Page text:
Keywords

Floor nurses, Job satisfaction, Leadership styles, Medical-surgical, Qassim region, Saudi Arabia 

Abbrevations

KSA: King Saudi Hospital, MOH: Ministry of Health, KFSH: King Fahad Specialist Hospital, BCH: Buraidah Central Hospital, MLQ: Multifactorial Leadership Questionnaire, JSS: Job Satisfaction Survey

Introduction

As a multifaceted framework, hospitals in Saudi Arabia could be a significant enabler of work fulfillment among staff nurses. Healthcare delivery includes nurses assuming different roles. As expected, nurse supervisors arrange, coordinate, control, and assess the general unit or division and staff nurses’ task execution.

Nurturing supervisors should guarantee that a secure environment encourages the development of a trusting relationship related to the provision of quality care [1]. Nursing investigations underpin the significance of leadership style, as it plays a basic part in involving staff nurses [2]. Staff nurses’ recognition of nurse supervisors’ leadership conduct and the affiliation to the staff nurses’ basic enablement is vital to the progression of awareness of the leadership role of nurse supervisors [3].

Staff nurses are the backbone of any healthcare system, and their labor is diverse and demanding. When performing their job in any healthcare setting, staff nurses encounter numerous drawbacks and difficulties and deal with different types of clients. Job satisfaction is defined as how much an employee likes their job or the task they are told to do; it does not relate to how work can be done very well or how much effort the employee exerts [4]. Job satisfaction could lead staff to become more productive, innovative, and determined to maintain the quality of the service provided to the patients.

Job satisfaction is a necessary factor in managing the workforce of any healthcare system [5]. Satisfaction at work is a vital component in taking charge of the labor force in any institution or organization, including the healthcare setting [6]. The complete extent of the leadership model presents behaviors or practices that can be utilized by nursing directors, managers, supervisors, bosses, or leaders in driving their supporters to attain the joint achievement of the key performance indicators of the organization, including its vision, goals, and objectives [7].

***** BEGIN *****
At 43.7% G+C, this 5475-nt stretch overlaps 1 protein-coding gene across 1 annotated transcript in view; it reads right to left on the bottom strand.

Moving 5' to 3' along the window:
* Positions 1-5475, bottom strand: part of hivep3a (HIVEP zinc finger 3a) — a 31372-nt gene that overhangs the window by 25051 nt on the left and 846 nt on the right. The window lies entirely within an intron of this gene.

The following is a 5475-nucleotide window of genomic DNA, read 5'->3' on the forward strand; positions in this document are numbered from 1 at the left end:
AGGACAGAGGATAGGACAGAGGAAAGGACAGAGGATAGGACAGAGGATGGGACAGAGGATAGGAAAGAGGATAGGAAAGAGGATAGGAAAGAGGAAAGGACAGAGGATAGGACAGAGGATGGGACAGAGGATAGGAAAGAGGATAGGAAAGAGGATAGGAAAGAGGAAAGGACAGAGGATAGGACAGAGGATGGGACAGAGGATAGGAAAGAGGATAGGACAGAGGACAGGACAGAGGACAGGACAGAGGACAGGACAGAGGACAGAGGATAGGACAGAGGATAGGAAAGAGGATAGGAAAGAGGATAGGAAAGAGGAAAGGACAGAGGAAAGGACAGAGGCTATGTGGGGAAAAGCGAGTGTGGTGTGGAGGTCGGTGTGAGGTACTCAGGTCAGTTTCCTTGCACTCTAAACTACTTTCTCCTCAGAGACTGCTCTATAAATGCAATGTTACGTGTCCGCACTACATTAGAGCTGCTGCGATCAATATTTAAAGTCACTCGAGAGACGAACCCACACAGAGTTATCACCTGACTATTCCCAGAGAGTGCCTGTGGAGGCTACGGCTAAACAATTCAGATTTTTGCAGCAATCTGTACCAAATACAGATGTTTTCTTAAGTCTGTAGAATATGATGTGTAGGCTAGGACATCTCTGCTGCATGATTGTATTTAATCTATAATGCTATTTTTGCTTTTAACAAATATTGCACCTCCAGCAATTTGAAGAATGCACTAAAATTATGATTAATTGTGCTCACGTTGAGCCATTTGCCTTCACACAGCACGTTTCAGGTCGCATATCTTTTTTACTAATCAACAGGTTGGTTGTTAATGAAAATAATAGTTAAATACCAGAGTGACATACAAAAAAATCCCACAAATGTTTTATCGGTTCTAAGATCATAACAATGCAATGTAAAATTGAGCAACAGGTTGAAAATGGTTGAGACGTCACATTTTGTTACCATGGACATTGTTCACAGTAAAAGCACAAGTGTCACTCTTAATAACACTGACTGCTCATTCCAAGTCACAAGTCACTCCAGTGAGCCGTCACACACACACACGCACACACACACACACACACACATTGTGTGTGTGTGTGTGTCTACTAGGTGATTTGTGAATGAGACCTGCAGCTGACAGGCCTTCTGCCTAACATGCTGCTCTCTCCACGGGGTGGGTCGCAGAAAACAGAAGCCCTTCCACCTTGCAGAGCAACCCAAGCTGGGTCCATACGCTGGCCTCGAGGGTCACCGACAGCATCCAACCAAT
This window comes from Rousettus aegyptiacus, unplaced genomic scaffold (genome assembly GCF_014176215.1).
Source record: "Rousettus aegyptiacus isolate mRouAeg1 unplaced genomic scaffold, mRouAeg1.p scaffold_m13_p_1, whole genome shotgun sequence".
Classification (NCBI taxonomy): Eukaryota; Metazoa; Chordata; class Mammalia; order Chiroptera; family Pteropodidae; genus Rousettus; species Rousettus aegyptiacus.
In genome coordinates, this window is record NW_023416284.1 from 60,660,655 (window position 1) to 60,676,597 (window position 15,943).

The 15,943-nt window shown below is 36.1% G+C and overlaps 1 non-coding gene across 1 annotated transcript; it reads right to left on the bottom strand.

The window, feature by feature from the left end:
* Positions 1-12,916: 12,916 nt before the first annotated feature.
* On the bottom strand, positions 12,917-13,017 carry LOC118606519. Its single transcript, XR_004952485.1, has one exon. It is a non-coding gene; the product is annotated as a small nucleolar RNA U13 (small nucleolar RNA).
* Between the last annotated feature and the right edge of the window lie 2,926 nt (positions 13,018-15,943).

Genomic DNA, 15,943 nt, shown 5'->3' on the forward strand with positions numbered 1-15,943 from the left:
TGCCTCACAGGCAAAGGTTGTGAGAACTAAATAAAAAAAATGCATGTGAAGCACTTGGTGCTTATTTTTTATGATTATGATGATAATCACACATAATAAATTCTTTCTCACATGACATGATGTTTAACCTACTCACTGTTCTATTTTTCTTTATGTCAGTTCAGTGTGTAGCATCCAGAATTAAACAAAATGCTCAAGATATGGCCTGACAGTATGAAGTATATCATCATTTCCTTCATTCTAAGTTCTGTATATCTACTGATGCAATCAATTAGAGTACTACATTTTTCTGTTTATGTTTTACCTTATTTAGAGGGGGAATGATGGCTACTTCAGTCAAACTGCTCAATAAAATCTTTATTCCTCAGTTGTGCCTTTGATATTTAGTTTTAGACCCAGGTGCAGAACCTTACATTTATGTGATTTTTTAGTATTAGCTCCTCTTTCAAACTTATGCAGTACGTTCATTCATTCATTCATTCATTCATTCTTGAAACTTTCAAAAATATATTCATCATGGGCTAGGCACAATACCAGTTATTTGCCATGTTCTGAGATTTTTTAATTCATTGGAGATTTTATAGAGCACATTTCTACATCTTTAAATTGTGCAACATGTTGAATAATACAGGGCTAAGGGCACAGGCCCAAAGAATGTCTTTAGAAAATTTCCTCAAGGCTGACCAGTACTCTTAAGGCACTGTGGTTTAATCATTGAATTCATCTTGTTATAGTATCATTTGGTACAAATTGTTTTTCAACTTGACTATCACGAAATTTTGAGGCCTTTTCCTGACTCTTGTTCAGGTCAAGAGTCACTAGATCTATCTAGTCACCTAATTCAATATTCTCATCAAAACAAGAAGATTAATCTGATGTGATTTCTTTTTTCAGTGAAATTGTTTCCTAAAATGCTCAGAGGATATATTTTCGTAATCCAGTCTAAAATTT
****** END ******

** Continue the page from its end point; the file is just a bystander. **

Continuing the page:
Grossman and Valiga noted that “such worlds desperately call for new leaders”, Leaders encourage others with insights into what can be achieved [8]. The intense healthcare environment puts pressure on the relationship between the nursing leader and staff towards job satisfaction. Staff nurses lack absolute leadership in hospital settings. To advance and survive in the healthcare tumult, staff nurses and management must establish positive and mutual relationships that favor efficiency, productivity, and work satisfaction.

Krishnan states that leadership style enhances the aim towards attainment beyond planned goals by employees in the organization [9]. This kind of leadership style transforms the followers’ emotions, attitudes, and goals into specific performances based on their abilities [10].